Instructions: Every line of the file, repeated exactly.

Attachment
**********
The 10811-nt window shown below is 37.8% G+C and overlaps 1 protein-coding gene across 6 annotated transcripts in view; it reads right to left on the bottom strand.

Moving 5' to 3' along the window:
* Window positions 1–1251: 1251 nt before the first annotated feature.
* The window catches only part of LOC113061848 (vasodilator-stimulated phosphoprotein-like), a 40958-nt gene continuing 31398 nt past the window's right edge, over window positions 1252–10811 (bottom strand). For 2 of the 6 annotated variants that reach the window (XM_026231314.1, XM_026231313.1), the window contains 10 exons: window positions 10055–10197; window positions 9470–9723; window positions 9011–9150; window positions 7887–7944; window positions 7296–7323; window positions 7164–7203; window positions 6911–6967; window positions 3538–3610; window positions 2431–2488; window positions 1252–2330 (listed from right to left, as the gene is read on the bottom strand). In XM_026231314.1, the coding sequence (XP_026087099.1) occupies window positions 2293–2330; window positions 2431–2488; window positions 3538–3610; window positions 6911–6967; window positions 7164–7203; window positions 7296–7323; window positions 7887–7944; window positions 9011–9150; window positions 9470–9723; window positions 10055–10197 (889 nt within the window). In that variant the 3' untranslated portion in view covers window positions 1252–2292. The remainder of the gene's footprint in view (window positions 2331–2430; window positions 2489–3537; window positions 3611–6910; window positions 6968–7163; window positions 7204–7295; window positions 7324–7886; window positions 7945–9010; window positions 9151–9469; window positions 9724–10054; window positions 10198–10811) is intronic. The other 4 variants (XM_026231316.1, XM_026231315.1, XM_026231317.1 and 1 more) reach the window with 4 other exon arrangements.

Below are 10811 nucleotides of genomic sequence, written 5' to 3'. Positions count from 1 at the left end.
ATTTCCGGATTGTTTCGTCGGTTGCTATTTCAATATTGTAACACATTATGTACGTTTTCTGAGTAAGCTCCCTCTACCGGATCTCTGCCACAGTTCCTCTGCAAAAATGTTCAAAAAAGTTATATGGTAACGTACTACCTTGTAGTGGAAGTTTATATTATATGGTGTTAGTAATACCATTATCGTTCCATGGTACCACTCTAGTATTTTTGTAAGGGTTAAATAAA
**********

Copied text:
The 10811-nt window shown below is 37.8% G+C and overlaps 1 protein-coding gene across 6 annotated transcripts in view; it reads right to left on the bottom strand.

Moving 5' to 3' along the window:
* Window positions 1–1251: 1251 nt before the first annotated feature.
* The window catches only part of LOC113061848 (vasodilator-stimulated phosphoprotein-like), a 40958-nt gene continuing 31398 nt past the window's right edge, over window positions 1252–10811 (bottom strand). For 2 of the 6 annotated variants that reach the window (XM_026231314.1, XM_026231313.1), the window contains 10 exons: window positions 10055–10197; window positions 9470–9723; window positions 9011–9150; window positions 7887–7944; window positions 7296–7323; window positions 7164–7203; window positions 6911–6967; window positions 3538–3610; window positions 2431–2488; window positions 1252–2330 (listed from right to left, as the gene is read on the bottom strand). In XM_026231314.1, the coding sequence (XP_026087099.1) occupies window positions 2293–2330; window positions 2431–2488; window positions 3538–3610; window positions 6911–6967; window positions 7164–7203; window positions 7296–7323; window positions 7887–7944; window positions 9011–9150; window positions 9470–9723; window positions 10055–10197 (889 nt within the window). In that variant the 3' untranslated portion in view covers window positions 1252–2292. The remainder of the gene's footprint in view (window positions 2331–2430; window positions 2489–3537; window positions 3611–6910; window positions 6968–7163; window positions 7204–7295; window positions 7324–7886; window positions 7945–9010; window positions 9151–9469; window positions 9724–10054; window positions 10198–10811) is intronic. The other 4 variants (XM_026231316.1, XM_026231315.1, XM_026231317.1 and 1 more) reach the window with 4 other exon arrangements.

Below are 10811 nucleotides of genomic sequence, written 5' to 3'. Positions count from 1 at the left end.
ATTTCCGGATTGTTTCGTCGGTTGCTATTTCAATATTGTAACACATTATGTACGTTTTCTGAGTAAGCTCCCTCTACCGGATCTCTGCCACAGTTCCTCTGCAAAAATGTTCAAAAAAGTTATATGGTAACGTACTACCTTGTAGTGGAAGTTTATATTATATGGTGTTAGTAATACCATTATCGTTCCATGGTACCACTCTAGTATTTTTGTAAGGGTTAAATAAA